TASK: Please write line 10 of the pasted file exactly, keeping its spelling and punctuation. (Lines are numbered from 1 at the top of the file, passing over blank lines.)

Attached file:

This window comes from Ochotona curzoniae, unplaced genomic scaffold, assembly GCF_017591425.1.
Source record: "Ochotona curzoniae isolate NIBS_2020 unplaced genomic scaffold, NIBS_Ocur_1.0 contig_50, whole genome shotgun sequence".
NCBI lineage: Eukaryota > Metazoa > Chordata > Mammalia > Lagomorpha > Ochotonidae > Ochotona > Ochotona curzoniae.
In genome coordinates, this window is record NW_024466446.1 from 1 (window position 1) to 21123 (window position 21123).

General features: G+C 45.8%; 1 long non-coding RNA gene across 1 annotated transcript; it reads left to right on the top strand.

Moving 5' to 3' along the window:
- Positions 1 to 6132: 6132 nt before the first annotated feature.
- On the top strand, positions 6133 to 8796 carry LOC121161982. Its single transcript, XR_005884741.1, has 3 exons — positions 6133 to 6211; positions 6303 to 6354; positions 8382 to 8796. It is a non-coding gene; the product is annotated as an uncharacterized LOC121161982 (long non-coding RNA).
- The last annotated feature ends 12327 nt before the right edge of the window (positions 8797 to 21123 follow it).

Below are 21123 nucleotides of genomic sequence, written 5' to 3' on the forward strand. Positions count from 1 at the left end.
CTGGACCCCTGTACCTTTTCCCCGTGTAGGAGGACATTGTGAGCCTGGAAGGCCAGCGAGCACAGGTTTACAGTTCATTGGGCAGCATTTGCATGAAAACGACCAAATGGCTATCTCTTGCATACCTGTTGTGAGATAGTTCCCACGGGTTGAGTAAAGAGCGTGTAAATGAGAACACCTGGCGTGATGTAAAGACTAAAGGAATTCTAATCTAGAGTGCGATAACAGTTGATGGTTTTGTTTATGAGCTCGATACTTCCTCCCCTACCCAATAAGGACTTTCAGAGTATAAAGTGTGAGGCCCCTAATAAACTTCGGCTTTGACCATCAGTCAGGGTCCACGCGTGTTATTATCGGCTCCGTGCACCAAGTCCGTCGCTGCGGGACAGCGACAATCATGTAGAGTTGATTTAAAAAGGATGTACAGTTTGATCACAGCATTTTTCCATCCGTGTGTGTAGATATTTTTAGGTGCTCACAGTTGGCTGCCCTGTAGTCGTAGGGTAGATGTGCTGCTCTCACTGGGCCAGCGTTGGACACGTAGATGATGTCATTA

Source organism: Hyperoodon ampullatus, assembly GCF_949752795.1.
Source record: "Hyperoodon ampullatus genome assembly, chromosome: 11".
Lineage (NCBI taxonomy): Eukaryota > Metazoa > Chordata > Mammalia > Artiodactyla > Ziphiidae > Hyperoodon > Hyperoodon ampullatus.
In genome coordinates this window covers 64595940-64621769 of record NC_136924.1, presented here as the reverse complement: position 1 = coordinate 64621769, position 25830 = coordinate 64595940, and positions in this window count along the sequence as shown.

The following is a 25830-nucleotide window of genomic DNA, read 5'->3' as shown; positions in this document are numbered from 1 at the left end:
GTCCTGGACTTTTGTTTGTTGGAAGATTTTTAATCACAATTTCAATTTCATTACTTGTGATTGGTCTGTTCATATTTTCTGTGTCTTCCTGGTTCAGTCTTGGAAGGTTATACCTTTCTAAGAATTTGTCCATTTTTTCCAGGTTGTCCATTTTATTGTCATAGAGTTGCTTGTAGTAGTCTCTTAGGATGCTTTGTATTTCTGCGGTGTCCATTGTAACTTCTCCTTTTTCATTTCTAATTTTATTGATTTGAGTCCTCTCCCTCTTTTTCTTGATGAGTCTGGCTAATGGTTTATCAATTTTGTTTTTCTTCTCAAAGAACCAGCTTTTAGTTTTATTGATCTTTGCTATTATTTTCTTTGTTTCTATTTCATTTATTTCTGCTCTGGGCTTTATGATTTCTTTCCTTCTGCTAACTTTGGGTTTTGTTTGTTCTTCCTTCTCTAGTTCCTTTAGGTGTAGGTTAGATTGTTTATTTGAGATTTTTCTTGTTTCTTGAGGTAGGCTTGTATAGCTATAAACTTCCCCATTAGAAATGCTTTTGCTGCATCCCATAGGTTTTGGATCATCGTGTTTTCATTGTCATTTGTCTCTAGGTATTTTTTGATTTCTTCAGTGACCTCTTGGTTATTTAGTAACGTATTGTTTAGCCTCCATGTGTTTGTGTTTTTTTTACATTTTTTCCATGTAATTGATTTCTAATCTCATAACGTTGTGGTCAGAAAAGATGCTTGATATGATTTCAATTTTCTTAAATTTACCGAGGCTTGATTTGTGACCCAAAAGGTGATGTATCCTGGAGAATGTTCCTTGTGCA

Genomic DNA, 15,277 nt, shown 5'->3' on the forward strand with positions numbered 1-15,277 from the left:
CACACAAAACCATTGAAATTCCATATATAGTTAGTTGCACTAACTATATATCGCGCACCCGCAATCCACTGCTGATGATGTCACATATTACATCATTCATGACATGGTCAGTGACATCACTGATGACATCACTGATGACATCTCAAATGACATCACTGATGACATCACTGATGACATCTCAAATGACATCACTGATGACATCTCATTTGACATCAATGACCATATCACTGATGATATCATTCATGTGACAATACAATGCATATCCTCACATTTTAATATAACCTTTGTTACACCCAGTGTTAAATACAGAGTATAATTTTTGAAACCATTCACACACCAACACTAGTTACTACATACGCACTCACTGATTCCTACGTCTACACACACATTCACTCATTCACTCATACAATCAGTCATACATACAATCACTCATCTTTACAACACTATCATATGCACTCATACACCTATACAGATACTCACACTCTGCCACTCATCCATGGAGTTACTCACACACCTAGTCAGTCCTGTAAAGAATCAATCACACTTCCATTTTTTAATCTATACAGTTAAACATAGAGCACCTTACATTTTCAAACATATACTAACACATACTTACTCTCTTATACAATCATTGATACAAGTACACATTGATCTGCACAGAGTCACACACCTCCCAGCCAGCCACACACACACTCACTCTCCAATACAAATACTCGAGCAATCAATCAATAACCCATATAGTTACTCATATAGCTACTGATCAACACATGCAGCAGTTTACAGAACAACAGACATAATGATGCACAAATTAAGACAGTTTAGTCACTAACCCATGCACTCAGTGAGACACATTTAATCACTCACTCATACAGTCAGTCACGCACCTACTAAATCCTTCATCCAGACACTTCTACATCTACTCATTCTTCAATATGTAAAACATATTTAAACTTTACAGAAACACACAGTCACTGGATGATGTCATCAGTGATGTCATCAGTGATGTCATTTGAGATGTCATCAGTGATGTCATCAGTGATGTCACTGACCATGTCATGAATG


Below are 21123 nucleotides of genomic sequence, written 5' to 3' on the forward strand. Positions count from 1 at the left end.